PHNOM PENH, Cambodia — Nuon Chea, the most senior surviving member of the Khmer Rouge, who was convicted of genocide and crimes against humanity and sentenced to life in prison, died on Sunday in Cambodia. He was 93.
His death at Khmer Soviet Friendship Hospital, where he had been transferred for medical treatment on July 2, was confirmed by the tribunal that convicted him.
To the end, he asserted in a statement to the court the correctness and even the heroism of his role in the Khmer Rouge, the radical Communist movement that caused the deaths of two million people from 1975 to 1979 through execution, starvation and overwork.
Known as Brother No. 2 — he was second in command to the movement’s founder, Pol Pot, who died in 1998 — Mr. Nuon Chea was convicted of, among other crimes, directing the forced evacuation of perhaps two million people from the capital, Phnom Penh, and overseeing the torture and killing of more than 14,000 people in a notorious prison, Tuol Sleng.
In the words of the court’s formal detention order, he planned or directed crimes including murder, torture, imprisonment, persecution, extermination, deportation, forcible transfer and enslavement.
Often described as the movement’s chief ideologist, he was accused of laying out a “master plan” for the transformation of society that included the abolition of money and religion, the extermination of the educated class and the killing and expulsion of ethnic Vietnamese.
He and Khieu Samphan, the nominal head of state for the Khmer Rouge, were the only senior leaders to answer in court for the crimes of the group. They were convicted of crimes against humanity and sentenced to life imprisonment in August 2014, and then in a separate trial of genocide, in November 2018.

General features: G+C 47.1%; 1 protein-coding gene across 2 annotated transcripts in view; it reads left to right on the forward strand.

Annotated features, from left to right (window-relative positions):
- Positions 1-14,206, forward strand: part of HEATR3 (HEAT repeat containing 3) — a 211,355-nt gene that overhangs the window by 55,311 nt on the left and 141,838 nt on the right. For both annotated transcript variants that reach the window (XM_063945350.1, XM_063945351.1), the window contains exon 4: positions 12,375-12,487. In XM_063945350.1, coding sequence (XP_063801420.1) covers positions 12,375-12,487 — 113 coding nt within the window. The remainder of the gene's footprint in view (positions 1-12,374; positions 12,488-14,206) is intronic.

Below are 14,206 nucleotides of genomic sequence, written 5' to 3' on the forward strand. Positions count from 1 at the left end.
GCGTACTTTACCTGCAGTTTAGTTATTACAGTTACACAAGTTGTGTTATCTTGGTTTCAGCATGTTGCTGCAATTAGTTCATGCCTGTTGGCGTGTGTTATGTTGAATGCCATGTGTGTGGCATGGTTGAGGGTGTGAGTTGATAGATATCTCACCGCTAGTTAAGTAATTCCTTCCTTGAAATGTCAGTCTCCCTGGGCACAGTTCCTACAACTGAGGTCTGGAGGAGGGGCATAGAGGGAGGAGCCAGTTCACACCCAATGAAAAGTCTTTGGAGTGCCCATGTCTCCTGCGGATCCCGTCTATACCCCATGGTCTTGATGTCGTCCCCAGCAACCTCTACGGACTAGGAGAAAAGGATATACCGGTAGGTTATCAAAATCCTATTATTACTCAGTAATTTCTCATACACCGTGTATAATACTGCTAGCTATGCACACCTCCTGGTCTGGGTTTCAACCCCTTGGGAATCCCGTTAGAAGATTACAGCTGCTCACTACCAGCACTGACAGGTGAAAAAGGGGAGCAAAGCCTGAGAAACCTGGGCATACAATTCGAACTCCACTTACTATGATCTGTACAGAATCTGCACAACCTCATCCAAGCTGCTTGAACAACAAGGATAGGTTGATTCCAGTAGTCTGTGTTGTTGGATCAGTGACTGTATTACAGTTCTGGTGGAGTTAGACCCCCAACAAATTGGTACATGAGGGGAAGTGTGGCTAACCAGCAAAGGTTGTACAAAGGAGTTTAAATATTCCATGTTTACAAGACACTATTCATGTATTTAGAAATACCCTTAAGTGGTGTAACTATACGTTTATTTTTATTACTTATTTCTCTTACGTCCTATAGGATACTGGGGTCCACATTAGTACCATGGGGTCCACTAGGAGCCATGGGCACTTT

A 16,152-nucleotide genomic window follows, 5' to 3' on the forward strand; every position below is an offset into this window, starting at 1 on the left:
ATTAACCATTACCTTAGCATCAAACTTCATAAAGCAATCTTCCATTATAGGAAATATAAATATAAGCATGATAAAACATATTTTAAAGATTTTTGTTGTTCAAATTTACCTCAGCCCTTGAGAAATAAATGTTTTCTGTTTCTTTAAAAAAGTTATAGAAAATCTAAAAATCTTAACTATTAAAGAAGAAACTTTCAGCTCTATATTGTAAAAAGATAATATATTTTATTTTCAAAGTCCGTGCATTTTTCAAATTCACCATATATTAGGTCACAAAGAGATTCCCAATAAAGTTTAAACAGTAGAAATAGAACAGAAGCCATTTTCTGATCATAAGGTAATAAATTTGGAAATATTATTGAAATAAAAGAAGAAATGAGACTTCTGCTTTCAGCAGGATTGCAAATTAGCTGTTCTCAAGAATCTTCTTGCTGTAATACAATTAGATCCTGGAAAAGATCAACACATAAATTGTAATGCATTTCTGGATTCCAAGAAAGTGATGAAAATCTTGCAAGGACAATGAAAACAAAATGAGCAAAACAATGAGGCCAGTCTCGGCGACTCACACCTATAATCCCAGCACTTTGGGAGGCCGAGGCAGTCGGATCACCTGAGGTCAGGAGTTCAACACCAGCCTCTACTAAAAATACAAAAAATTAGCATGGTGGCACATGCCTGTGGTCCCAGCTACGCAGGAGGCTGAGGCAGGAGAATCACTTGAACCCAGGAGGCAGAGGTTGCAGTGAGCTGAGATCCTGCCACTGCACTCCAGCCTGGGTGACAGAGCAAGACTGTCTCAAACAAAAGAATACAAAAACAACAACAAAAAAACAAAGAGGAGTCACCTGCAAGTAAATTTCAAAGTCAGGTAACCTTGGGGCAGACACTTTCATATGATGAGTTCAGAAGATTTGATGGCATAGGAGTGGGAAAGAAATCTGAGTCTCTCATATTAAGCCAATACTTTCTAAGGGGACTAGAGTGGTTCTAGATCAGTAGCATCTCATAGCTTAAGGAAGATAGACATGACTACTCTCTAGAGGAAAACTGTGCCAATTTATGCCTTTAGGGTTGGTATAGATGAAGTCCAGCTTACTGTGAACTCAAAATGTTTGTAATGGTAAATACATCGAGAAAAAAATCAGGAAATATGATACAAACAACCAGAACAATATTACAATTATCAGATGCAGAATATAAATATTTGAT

Mr. Khieu Samphan remains in prison after his conviction.
The other senior defendants were Ieng Sary, the former Khmer Rouge foreign minister; and Mr. Ieng Sary’s wife, Ieng Thirith, the former minister of social affairs, both of whom died during the course of the trial. In a separate trial, the court reached its only other conviction, of Kaing Guek Eav, known as Duch, a prison commander who was subordinate to Mr. Nuon Chea and who was sentenced to life imprisonment.
The small number of convictions — along with mismanagement, infighting, corruption and political interference — drew criticism of the quality of the slow-moving trial, which at the time of Nuon Chea’s conviction had cost more than $300 million since beginning in 2006.
As a witness in his trial, Duch called Nuon Chea “the principal man for the killings” and said he had taken instructions from him “every three to five days.”
Among examples he gave in an interview with the journalist Nate Thayer before his arrest, Duch described an instance in which Nuon Chea had ordered the arrest of 300 Khmer Rouge soldiers as part of widespread purges.
“My prison was full,” Duch said. “He called to meet me and said, ‘Don’t bother to interrogate them — just kill them.’ And I did.”
In court — bald, frail and missing teeth — Mr. Nuon Chea slumped low in his seat, sheltering from the bright lights with a pair of large dark glasses. Guards helped him to and from his seat, as he first walked unsteadily, then as the years passed, using a wheelchair.
But of the four senior defendants, he was the most assertive and self-assured, describing his actions as a patriotic attempt to defend his country against aggression, particularly from Vietnam.
“Oppression and injustice compelled me to devote myself to fight for my country,” he said. “I had to leave my family behind to liberate my motherland from colonialism and aggression and oppression by thieves who wish to steal our land and wipe Cambodia off the face of the earth.”